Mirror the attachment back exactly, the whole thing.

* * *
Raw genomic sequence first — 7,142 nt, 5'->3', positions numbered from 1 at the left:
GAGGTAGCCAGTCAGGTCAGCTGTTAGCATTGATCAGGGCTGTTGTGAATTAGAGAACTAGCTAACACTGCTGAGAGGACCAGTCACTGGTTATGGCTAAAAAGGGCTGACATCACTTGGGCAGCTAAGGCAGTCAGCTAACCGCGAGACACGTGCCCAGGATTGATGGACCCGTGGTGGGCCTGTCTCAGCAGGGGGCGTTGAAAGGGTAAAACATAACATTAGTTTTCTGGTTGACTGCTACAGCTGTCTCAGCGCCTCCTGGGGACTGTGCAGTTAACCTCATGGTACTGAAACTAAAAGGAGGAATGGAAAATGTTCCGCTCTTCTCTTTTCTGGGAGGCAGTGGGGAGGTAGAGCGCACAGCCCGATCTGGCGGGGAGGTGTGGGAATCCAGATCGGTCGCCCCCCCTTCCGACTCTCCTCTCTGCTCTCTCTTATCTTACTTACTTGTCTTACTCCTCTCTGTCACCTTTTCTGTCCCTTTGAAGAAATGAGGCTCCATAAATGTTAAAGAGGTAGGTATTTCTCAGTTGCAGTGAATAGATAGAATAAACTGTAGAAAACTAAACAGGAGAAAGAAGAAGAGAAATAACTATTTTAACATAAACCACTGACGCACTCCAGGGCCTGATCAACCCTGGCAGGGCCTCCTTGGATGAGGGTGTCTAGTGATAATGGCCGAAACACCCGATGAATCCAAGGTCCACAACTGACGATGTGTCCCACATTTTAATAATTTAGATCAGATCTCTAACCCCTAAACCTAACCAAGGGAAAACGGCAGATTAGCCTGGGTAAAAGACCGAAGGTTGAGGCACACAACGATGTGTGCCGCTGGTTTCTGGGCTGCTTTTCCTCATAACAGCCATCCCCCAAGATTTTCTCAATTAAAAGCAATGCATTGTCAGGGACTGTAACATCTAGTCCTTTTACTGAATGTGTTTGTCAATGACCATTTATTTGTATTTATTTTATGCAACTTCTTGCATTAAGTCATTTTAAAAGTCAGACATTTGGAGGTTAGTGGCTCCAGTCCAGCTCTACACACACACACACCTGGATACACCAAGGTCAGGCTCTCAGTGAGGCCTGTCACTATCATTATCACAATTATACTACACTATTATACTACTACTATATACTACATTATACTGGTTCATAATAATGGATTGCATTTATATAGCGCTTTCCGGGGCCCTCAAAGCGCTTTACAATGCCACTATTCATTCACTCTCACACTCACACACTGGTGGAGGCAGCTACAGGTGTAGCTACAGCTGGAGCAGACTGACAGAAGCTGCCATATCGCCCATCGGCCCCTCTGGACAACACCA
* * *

Raw genomic sequence first — 7,142 nt, 5'->3', positions numbered from 1 at the left:
GAGGTAGCCAGTCAGGTCAGCTGTTAGCATTGATCAGGGCTGTTGTGAATTAGAGAACTAGCTAACACTGCTGAGAGGACCAGTCACTGGTTATGGCTAAAAAGGGCTGACATCACTTGGGCAGCTAAGGCAGTCAGCTAACCGCGAGACACGTGCCCAGGATTGATGGACCCGTGGTGGGCCTGTCTCAGCAGGGGGCGTTGAAAGGGTAAAACATAACATTAGTTTTCTGGTTGACTGCTACAGCTGTCTCAGCGCCTCCTGGGGACTGTGCAGTTAACCTCATGGTACTGAAACTAAAAGGAGGAATGGAAAATGTTCCGCTCTTCTCTTTTCTGGGAGGCAGTGGGGAGGTAGAGCGCACAGCCCGATCTGGCGGGGAGGTGTGGGAATCCAGATCGGTCGCCCCCCCTTCCGACTCTCCTCTCTGCTCTCTCTTATCTTACTTACTTGTCTTACTCCTCTCTGTCACCTTTTCTGTCCCTTTGAAGAAATGAGGCTCCATAAATGTTAAAGAGGTAGGTATTTCTCAGTTGCAGTGAATAGATAGAATAAACTGTAGAAAACTAAACAGGAGAAAGAAGAAGAGAAATAACTATTTTAACATAAACCACTGACGCACTCCAGGGCCTGATCAACCCTGGCAGGGCCTCCTTGGATGAGGGTGTCTAGTGATAATGGCCGAAACACCCGATGAATCCAAGGTCCACAACTGACGATGTGTCCCACATTTTAATAATTTAGATCAGATCTCTAACCCCTAAACCTAACCAAGGGAAAACGGCAGATTAGCCTGGGTAAAAGACCGAAGGTTGAGGCACACAACGATGTGTGCCGCTGGTTTCTGGGCTGCTTTTCCTCATAACAGCCATCCCCCAAGATTTTCTCAATTAAAAGCAATGCATTGTCAGGGACTGTAACATCTAGTCCTTTTACTGAATGTGTTTGTCAATGACCATTTATTTGTATTTATTTTATGCAACTTCTTGCATTAAGTCATTTTAAAAGTCAGACATTTGGAGGTTAGTGGCTCCAGTCCAGCTCTACACACACACACACCTGGATACACCAAGGTCAGGCTCTCAGTGAGGCCTGTCACTATCATTATCACAATTATACTACACTATTATACTACTACTATATACTACATTATACTGGTTCATAATAATGGATTGCATTTATATAGCGCTTTCCGGGGCCCTCAAAGCGCTTTACAATGCCACTATTCATTCACTCTCACACTCACACACTGGTGGAGGCAGCTACAGGTGTAGCTACAGCTGGAGCAGACTGACAGAAGCTGCCATATCGCCCATCGGCCCCTCTGGACAACACCA